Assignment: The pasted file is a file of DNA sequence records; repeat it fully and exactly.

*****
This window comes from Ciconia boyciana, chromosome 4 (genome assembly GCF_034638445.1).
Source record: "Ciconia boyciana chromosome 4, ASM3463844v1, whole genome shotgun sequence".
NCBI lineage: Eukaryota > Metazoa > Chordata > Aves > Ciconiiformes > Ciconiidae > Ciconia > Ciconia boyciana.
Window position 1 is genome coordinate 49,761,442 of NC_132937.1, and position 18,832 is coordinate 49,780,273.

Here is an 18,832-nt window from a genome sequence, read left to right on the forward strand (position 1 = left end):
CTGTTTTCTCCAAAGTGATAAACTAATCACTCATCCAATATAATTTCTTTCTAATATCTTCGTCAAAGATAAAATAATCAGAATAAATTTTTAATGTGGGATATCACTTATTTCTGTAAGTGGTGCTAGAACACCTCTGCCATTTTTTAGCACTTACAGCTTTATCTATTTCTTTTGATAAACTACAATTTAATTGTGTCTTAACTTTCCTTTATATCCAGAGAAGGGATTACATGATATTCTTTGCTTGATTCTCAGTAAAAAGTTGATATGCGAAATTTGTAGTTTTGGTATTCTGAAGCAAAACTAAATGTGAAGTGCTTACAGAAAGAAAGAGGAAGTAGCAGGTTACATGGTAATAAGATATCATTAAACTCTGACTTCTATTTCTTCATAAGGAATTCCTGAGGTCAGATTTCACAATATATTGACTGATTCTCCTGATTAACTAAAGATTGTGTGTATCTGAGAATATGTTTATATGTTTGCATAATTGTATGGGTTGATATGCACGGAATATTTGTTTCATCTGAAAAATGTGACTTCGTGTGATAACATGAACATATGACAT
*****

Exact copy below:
This window comes from Ciconia boyciana, chromosome 4 (genome assembly GCF_034638445.1).
Source record: "Ciconia boyciana chromosome 4, ASM3463844v1, whole genome shotgun sequence".
NCBI lineage: Eukaryota > Metazoa > Chordata > Aves > Ciconiiformes > Ciconiidae > Ciconia > Ciconia boyciana.
Window position 1 is genome coordinate 49,761,442 of NC_132937.1, and position 18,832 is coordinate 49,780,273.

Here is an 18,832-nt window from a genome sequence, read left to right on the forward strand (position 1 = left end):
CTGTTTTCTCCAAAGTGATAAACTAATCACTCATCCAATATAATTTCTTTCTAATATCTTCGTCAAAGATAAAATAATCAGAATAAATTTTTAATGTGGGATATCACTTATTTCTGTAAGTGGTGCTAGAACACCTCTGCCATTTTTTAGCACTTACAGCTTTATCTATTTCTTTTGATAAACTACAATTTAATTGTGTCTTAACTTTCCTTTATATCCAGAGAAGGGATTACATGATATTCTTTGCTTGATTCTCAGTAAAAAGTTGATATGCGAAATTTGTAGTTTTGGTATTCTGAAGCAAAACTAAATGTGAAGTGCTTACAGAAAGAAAGAGGAAGTAGCAGGTTACATGGTAATAAGATATCATTAAACTCTGACTTCTATTTCTTCATAAGGAATTCCTGAGGTCAGATTTCACAATATATTGACTGATTCTCCTGATTAACTAAAGATTGTGTGTATCTGAGAATATGTTTATATGTTTGCATAATTGTATGGGTTGATATGCACGGAATATTTGTTTCATCTGAAAAATGTGACTTCGTGTGATAACATGAACATATGACAT